The proposed FY 2015 defense budget with its associated force structure and investment decisions unveiled by Secretary Hagel yesterday is a tale of two futures: the one the Obama Administration wishes for and the one it fears. The former reflects the administration’s fervent wish to avoid the kinds of foreign entanglements that for the past sixty plus years created a high demand for forward deployed forces and generated a succession of conflicts that were increasingly costly, at least in terms of treasure if not always lives. Having only recently extricated itself from the domestic and international political disaster created by the threat to strike Syria, during which the White House got a taste for the depth of American war weariness, it is not surprising that this administration would be comfortable with doing less and, hence with a smaller military and one less focused on conducting those pesky presence, stability and nation-building missions. Furthermore, the budget clearly reflects the hope that the United States will not be confronted by the need to fight two wars in different parts of the world at the same time.
The first future also is based on the hope that time is on our side. The Department of Defense needs time to draw down end strength, thereby freeing up resources to spend on procurement and R&D. But as Secretary Hagel pointed out there are limits to how quickly personnel can be cut. During this period, readiness and modernization spending must bear a disproportionate share of the burden. Once the reductions in manpower and personnel costs are fully realized, the hope is that the Pentagon will have additional resources to devote to readiness and modernization.
The FY 2015 defense budget reflects the hope, one might even say fantasy, that sequestration can be avoided. Thus, the President’s new five year defense budget proposes spending levels $115 billion higher than the levels mandated by the Budget Control Act. There is also a proposal for an Opportunity, Growth and Security Initiative that would by-pass the spending limits imposed by sequestration, adding $22 billion for defense in FY 2015.
The second future is about fears, largely those possibilities or conditions the administration can neither predict nor control. The most important of these is the behavior of potential adversaries. Remember the reset with Russia? How has that been working out for the administration lately? China is growing its military at a steady, even impressive rate and complementing its increased military power with increasingly belligerent rhetoric and behavior. A truly wily adversary would certainly wait until sequestration has had its full effect on the U.S. military. But sometimes the bad guys make mistakes. There may not be time for the Department of Defense to successfully manage the current draw down and build a new military.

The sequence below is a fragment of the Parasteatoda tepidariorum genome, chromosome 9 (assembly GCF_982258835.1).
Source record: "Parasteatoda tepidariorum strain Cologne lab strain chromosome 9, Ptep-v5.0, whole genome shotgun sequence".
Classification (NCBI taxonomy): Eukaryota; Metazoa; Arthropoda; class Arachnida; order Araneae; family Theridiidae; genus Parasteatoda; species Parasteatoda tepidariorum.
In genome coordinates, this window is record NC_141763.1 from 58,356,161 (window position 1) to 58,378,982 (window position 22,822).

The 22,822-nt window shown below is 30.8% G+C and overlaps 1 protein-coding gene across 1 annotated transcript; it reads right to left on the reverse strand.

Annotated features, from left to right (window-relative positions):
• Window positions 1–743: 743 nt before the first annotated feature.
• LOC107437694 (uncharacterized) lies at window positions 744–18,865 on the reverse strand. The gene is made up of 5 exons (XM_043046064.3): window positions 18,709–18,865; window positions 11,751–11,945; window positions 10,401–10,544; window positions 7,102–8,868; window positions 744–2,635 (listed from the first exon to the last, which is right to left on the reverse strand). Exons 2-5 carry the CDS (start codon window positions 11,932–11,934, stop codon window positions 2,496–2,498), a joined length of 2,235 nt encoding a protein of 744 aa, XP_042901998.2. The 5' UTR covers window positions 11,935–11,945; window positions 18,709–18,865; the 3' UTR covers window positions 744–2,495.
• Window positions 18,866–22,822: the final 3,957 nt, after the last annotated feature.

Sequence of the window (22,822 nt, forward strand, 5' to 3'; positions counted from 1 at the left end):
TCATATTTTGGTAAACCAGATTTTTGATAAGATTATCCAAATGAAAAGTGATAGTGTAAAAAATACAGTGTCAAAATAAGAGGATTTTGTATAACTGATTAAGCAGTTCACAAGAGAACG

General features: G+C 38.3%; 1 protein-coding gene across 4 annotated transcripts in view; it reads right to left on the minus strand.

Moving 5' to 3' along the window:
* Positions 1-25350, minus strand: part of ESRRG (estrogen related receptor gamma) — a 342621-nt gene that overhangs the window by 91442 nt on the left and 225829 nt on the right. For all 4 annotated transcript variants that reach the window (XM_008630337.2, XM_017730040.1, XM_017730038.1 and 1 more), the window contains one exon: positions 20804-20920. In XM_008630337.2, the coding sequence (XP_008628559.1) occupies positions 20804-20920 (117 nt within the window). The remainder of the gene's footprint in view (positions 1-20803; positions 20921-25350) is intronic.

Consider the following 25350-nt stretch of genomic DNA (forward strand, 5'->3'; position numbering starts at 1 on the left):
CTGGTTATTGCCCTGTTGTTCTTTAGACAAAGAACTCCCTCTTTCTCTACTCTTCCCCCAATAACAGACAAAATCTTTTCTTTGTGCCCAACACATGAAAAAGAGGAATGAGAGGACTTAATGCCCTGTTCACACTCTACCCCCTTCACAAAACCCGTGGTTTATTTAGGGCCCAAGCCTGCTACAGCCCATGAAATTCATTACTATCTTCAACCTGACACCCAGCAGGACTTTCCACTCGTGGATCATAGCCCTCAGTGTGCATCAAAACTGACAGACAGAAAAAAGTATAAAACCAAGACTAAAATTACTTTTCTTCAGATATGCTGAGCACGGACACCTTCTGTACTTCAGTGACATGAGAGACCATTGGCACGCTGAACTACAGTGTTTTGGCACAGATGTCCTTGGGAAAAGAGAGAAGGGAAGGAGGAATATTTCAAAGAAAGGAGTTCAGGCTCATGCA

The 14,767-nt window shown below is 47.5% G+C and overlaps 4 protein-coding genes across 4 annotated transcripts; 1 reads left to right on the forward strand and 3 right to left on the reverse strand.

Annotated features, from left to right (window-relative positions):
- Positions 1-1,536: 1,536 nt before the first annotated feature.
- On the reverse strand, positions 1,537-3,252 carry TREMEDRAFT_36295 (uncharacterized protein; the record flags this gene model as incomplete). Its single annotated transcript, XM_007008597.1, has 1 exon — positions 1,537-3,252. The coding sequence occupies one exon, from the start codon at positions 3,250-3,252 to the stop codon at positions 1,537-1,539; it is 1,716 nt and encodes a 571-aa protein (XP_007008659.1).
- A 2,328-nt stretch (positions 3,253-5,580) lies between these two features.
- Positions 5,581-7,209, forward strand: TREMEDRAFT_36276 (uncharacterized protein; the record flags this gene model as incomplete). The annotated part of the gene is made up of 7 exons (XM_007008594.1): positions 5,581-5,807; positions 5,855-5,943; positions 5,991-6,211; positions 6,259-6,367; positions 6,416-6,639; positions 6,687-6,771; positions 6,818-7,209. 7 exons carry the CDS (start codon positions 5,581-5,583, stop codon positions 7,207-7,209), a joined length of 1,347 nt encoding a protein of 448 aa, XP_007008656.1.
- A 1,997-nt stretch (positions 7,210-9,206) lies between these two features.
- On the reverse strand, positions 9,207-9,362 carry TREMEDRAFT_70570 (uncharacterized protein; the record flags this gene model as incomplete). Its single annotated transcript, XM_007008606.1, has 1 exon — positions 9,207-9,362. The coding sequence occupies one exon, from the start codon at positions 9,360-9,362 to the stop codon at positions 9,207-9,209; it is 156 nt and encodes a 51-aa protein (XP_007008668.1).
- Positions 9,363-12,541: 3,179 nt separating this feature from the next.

The FY 2015 budget also reflects the fear that the U.S. may not be able to retain its military-technological edge. The reality is that, in Secretary Hagel’s words, “the development and proliferation of more advanced military technologies by other nations that means that we are entering an era where American dominance on the seas, in the skies, and in space can no longer be taken for granted.” We may not have the resources or, even if we can scrounge them up, the time, to build a military that retains its erstwhile technological superiority as well as the necessary speed and reach to engage opponents on the other side of the world.
The administration doesn’t control Congress. Secretary Hagel repeatedly warned of the consequences of letting sequestration take full effect. The FY 2015 defense budget assumes that Congress will pass a budget on time (no continuing resolution), go along with cuts in military compensation and a new round of base closures beginning in 2017 and permit reductions in the size of the National Guard and Reserves. In recent years, Congress has shown no appetite for any of these steps. In addition, on more than one occasion the legislative branch has specifically prohibited the Pentagon from eliminating capabilities deemed unnecessary or too costly.
Given all that the administration is hoping for and what it fears, the force posture reductions and investment decisions proposed by Secretary Hagel are not unreasonable, although they are still quite painful, particularly for the Army. The proposed budget preserves the All-Volunteer Force, the nuclear triad, 11 aircraft carriers, missile defenses, nuclear attack submarines and the DDG-51 destroyer. It also seeks to invest in U.S. military superiority for the long-run with the commitment to the long-range strike platform, advanced jet engine development, the F-35 Joint Strike Fighter, cyber warfare, a new frigate-size surface combatant and a next-generation armored fighting vehicle. Let’s just hope that Congress gives the defense department the necessary resources and that our adversaries stay their hands.
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